Kinetic ropes are also used for the same 4WD recovery situations, and as they are made from rope, they provide a much greater transfer of energy.

Both kinetic ropes and snatch straps have their place, but Jocko and the rest of the 4WD 24/7 expert team choose a snatch strap as they pack down smaller for easier storage, easier to set up as well as easy to clean.

Safe Snatch Recovery Tips

-          Do I need to snatch? Ask yourself if this is the best recovery option. You are involving another vehicle, there is a lot of stress on both vehicles and the recovery gear, sometimes a quick winch or even a shovel and some MaxTrax can do the job quicker or safer.

-          Start gently driving gently, then apply more power each attempt if needed. Working up in momentum puts a lot less stress on your 4WDs components and driveline, while keeping the recovery controlled as you progressively increase the intensity.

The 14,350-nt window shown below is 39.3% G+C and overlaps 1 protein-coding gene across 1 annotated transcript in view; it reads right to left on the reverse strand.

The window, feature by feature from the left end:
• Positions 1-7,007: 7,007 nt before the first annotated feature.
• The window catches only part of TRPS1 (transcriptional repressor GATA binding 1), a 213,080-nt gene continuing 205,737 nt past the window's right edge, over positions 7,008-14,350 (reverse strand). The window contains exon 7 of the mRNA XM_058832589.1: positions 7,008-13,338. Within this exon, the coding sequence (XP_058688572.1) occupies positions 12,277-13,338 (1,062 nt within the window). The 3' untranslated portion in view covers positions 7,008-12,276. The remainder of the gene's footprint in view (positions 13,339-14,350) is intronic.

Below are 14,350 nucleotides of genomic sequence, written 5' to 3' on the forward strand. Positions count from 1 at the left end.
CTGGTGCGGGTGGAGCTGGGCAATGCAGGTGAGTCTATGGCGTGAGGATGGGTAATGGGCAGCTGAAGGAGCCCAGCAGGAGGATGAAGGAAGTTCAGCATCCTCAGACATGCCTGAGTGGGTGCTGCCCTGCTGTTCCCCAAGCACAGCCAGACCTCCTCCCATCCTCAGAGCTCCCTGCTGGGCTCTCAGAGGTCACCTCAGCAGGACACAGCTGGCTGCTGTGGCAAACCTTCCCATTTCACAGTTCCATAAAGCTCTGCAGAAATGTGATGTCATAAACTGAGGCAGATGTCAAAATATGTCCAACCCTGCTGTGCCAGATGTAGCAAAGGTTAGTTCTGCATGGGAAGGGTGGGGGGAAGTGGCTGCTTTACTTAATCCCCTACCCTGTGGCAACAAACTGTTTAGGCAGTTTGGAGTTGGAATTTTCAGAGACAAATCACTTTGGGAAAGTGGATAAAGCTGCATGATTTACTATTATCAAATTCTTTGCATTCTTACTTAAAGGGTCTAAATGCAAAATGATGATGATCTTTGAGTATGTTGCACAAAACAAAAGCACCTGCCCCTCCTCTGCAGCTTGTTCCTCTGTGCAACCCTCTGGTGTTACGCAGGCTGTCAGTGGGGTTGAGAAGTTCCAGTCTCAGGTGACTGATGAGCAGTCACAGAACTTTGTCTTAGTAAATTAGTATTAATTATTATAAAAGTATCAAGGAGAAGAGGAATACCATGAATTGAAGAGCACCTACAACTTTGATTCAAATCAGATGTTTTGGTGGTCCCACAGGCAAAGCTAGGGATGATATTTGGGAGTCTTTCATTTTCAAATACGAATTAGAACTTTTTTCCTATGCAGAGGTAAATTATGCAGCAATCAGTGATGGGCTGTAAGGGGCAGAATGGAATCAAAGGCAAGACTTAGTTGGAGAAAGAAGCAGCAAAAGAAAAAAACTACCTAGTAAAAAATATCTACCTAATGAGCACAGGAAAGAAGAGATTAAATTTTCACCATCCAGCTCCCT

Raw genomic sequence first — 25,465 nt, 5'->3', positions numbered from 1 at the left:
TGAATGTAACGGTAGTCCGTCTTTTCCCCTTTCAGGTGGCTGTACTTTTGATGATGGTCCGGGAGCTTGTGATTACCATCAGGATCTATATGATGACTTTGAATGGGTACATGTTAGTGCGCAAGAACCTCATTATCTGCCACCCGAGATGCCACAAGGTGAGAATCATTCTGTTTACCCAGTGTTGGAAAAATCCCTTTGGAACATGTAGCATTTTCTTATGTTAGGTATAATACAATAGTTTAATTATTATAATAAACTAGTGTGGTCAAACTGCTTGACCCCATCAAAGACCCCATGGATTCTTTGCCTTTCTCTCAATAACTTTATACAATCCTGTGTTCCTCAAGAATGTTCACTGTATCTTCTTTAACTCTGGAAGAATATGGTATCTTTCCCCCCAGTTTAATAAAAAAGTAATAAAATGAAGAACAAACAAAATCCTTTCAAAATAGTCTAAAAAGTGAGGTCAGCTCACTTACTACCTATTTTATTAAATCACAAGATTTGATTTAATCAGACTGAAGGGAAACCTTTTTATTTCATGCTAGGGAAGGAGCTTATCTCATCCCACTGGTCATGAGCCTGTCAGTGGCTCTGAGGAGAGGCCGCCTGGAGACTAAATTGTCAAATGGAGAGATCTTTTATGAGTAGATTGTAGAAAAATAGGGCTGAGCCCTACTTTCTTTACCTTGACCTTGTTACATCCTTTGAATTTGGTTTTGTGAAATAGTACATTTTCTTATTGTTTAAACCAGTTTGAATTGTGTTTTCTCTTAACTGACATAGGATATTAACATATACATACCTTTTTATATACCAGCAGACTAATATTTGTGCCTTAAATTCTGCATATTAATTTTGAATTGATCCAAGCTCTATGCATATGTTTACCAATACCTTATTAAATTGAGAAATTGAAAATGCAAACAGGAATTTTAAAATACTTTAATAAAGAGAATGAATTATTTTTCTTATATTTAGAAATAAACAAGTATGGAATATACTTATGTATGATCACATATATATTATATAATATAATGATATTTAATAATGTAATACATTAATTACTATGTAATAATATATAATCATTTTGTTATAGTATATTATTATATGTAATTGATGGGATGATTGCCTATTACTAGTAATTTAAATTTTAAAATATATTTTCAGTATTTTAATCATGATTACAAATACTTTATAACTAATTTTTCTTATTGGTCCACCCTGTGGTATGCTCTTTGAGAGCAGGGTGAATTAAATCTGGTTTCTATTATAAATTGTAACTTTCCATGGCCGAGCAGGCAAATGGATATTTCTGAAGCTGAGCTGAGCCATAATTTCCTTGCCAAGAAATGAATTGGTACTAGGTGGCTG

-          Use rated recovery points. Ensure your vehicle has front and rear rated recovery points, if not make sure you fit some. They are inexpensive and essential, and they are made for almost any 4WD on the market.

-          NEVER use a tow ball as a recovery point. Tow balls are designed for constant load, not large amounts of sudden force that come from a snatch recovery. Using a tow ball as a recovery point can risk shearing the tow ball off, which can become a deadly projectile.

-          Recovery hitch. If your vehicle does not have rear recovery points, a cheap option would be a recovery hitch receiver that uses a shackle to attach your snatch strap. Just simply replace your tow ball hitch with one.